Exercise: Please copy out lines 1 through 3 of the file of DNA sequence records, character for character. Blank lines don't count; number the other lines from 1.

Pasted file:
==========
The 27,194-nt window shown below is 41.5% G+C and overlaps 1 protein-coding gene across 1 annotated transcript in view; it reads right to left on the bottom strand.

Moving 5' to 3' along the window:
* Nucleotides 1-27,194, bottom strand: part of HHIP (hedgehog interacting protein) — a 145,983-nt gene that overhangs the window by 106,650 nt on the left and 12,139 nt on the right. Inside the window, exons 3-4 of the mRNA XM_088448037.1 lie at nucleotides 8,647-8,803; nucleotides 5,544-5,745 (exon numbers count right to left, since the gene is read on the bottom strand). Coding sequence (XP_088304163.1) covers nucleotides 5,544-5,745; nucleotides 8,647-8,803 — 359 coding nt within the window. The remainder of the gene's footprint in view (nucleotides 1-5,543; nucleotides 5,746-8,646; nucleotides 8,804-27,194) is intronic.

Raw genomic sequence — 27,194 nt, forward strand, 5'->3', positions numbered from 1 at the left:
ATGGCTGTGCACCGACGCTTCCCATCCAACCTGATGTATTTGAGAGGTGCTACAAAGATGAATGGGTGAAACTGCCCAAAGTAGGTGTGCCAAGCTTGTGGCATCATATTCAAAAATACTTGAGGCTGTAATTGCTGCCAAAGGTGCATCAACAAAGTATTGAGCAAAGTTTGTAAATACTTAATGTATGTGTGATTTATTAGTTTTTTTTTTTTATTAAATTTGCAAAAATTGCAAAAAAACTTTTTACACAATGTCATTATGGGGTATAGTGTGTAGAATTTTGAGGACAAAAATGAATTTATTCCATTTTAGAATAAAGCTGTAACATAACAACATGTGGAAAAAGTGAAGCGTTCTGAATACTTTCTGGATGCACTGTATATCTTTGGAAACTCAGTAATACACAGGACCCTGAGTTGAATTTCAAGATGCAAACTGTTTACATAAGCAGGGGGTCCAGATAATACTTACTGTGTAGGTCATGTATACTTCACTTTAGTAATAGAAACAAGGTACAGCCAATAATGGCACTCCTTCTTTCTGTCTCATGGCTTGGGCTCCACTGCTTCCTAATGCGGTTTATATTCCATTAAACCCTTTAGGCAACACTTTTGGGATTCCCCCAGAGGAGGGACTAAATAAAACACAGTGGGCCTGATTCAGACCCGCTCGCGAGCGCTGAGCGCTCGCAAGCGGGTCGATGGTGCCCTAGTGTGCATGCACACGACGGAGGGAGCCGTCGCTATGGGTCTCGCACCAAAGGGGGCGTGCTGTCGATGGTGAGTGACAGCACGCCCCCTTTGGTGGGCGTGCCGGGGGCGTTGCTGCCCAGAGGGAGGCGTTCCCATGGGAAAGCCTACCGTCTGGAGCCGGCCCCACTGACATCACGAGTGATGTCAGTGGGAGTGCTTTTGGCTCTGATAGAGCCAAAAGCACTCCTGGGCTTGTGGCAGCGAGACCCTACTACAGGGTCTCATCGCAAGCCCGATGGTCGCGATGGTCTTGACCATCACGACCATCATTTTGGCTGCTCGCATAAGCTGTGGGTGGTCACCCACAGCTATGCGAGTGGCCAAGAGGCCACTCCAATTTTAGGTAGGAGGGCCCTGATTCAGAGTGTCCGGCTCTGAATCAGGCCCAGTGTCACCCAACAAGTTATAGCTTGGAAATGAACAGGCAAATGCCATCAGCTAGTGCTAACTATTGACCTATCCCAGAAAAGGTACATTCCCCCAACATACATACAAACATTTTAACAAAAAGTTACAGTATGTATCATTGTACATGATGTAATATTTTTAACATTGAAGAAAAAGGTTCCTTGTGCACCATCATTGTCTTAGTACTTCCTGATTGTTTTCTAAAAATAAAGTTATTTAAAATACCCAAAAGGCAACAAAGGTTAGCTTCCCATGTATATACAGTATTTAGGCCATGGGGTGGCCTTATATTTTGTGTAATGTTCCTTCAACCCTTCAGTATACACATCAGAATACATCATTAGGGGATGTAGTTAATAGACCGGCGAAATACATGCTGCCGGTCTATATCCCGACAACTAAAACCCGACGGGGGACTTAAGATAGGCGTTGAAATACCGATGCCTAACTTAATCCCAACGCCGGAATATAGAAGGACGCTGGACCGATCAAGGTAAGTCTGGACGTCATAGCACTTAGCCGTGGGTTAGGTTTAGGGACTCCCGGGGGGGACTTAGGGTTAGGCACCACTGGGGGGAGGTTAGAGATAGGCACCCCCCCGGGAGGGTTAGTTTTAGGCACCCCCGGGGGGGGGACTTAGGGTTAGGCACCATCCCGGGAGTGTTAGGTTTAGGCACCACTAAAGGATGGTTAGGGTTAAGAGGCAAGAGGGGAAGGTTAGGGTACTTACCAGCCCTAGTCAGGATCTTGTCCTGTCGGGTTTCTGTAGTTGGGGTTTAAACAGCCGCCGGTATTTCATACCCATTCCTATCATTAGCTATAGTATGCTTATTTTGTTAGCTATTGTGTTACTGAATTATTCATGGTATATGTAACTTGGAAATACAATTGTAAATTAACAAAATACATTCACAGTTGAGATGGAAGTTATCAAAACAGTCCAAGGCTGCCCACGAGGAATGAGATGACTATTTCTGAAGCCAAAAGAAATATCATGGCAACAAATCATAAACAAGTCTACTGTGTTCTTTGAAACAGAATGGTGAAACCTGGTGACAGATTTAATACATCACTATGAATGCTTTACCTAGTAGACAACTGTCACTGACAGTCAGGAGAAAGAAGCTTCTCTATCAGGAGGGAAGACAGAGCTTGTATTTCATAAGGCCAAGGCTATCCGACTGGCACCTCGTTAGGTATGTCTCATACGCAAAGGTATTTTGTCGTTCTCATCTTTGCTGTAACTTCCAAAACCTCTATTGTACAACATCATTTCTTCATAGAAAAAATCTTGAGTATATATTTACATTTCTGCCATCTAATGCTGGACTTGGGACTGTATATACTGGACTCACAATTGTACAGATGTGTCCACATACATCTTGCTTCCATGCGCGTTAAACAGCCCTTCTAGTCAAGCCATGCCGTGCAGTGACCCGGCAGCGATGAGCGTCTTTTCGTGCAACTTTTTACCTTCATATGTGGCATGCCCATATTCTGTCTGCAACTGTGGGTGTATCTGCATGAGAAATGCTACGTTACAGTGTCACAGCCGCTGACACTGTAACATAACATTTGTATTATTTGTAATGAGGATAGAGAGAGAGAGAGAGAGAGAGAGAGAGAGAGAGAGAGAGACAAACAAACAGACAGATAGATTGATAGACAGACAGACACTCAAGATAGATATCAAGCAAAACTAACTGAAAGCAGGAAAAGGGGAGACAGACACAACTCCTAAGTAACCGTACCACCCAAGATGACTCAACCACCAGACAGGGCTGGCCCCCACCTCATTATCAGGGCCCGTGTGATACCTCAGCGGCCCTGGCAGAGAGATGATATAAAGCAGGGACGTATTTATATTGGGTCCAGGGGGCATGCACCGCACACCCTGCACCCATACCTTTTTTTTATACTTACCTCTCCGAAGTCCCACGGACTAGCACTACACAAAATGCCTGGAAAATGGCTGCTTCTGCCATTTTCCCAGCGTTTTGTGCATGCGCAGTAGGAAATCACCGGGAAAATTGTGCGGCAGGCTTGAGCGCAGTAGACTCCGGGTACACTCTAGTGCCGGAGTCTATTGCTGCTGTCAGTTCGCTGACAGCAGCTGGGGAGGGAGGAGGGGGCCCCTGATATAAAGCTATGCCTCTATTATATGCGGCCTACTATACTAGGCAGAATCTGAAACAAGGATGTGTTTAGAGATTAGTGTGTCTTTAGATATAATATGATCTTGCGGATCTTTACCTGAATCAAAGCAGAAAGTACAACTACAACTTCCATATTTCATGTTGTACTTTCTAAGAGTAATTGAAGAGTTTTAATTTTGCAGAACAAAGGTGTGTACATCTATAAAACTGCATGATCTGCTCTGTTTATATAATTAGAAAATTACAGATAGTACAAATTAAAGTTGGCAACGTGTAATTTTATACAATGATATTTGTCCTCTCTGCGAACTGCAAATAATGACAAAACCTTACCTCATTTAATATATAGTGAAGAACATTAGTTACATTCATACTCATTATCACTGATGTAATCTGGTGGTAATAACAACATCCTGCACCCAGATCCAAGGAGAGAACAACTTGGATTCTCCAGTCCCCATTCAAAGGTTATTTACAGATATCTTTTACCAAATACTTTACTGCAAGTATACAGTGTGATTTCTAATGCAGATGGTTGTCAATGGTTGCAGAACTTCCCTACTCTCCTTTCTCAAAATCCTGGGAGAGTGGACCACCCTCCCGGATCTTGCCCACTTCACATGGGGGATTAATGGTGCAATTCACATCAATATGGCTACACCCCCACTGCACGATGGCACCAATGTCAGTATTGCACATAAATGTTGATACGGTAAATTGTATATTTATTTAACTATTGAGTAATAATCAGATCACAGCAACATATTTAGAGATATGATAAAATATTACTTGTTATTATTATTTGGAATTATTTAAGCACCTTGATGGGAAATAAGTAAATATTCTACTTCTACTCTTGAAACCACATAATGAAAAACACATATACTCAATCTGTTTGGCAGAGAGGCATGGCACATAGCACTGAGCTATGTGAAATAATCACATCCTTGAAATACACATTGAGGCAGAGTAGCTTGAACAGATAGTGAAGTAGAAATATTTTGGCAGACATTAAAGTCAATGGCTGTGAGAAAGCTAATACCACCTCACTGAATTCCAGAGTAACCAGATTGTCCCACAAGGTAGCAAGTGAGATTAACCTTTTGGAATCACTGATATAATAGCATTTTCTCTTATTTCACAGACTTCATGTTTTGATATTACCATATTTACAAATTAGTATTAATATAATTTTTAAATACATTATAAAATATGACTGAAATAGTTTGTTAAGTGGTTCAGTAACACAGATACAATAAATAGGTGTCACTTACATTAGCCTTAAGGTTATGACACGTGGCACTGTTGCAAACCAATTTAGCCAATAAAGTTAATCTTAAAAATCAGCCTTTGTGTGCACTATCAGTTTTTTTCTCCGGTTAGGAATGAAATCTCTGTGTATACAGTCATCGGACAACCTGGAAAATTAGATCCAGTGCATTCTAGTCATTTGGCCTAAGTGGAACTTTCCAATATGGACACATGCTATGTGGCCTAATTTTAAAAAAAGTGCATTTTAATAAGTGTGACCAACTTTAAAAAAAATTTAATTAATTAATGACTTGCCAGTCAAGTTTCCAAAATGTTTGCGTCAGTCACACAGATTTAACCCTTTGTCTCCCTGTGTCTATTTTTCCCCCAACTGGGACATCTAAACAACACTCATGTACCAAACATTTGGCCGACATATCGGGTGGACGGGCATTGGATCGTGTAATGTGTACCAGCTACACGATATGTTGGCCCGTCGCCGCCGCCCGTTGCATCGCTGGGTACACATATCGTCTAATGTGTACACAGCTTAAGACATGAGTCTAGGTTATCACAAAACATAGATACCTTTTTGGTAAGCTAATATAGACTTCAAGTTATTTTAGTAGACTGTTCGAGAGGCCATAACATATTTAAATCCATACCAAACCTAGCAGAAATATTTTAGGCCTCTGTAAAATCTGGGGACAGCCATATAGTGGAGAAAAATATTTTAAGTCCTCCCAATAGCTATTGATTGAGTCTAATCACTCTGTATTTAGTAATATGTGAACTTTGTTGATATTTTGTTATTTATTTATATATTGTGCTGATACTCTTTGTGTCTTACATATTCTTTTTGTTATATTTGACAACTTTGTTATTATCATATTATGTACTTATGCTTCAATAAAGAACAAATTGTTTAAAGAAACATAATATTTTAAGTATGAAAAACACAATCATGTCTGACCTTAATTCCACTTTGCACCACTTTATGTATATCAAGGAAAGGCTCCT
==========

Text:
The 27,194-nt window shown below is 41.5% G+C and overlaps 1 protein-coding gene across 1 annotated transcript in view; it reads right to left on the bottom strand.

Moving 5' to 3' along the window:
* Nucleotides 1-27,194, bottom strand: part of HHIP (hedgehog interacting protein) — a 145,983-nt gene that overhangs the window by 106,650 nt on the left and 12,139 nt on the right. Inside the window, exons 3-4 of the mRNA XM_088448037.1 lie at nucleotides 8,647-8,803; nucleotides 5,544-5,745 (exon numbers count right to left, since the gene is read on the bottom strand). Coding sequence (XP_088304163.1) covers nucleotides 5,544-5,745; nucleotides 8,647-8,803 — 359 coding nt within the window. The remainder of the gene's footprint in view (nucleotides 1-5,543; nucleotides 5,746-8,646; nucleotides 8,804-27,194) is intronic.